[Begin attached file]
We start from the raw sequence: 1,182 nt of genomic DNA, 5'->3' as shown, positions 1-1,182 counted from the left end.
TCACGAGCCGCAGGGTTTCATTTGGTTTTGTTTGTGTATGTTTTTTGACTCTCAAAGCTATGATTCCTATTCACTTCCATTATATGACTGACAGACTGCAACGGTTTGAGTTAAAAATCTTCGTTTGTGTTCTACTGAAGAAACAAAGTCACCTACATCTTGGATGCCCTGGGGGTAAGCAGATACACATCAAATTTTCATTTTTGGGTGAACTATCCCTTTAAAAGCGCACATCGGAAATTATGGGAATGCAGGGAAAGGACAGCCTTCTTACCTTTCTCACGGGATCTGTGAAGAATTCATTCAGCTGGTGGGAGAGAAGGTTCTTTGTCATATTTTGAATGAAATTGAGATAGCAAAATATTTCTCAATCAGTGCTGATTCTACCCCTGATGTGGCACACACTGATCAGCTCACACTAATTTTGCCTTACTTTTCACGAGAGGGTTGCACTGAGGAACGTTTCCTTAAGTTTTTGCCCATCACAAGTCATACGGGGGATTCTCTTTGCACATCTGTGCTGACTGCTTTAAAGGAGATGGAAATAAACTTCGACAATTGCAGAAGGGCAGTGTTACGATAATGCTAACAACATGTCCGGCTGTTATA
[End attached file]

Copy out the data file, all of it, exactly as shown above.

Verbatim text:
We start from the raw sequence: 1,182 nt of genomic DNA, 5'->3' as shown, positions 1-1,182 counted from the left end.
TCACGAGCCGCAGGGTTTCATTTGGTTTTGTTTGTGTATGTTTTTTGACTCTCAAAGCTATGATTCCTATTCACTTCCATTATATGACTGACAGACTGCAACGGTTTGAGTTAAAAATCTTCGTTTGTGTTCTACTGAAGAAACAAAGTCACCTACATCTTGGATGCCCTGGGGGTAAGCAGATACACATCAAATTTTCATTTTTGGGTGAACTATCCCTTTAAAAGCGCACATCGGAAATTATGGGAATGCAGGGAAAGGACAGCCTTCTTACCTTTCTCACGGGATCTGTGAAGAATTCATTCAGCTGGTGGGAGAGAAGGTTCTTTGTCATATTTTGAATGAAATTGAGATAGCAAAATATTTCTCAATCAGTGCTGATTCTACCCCTGATGTGGCACACACTGATCAGCTCACACTAATTTTGCCTTACTTTTCACGAGAGGGTTGCACTGAGGAACGTTTCCTTAAGTTTTTGCCCATCACAAGTCATACGGGGGATTCTCTTTGCACATCTGTGCTGACTGCTTTAAAGGAGATGGAAATAAACTTCGACAATTGCAGAAGGGCAGTGTTACGATAATGCTAACAACATGTCCGGCTGTTATA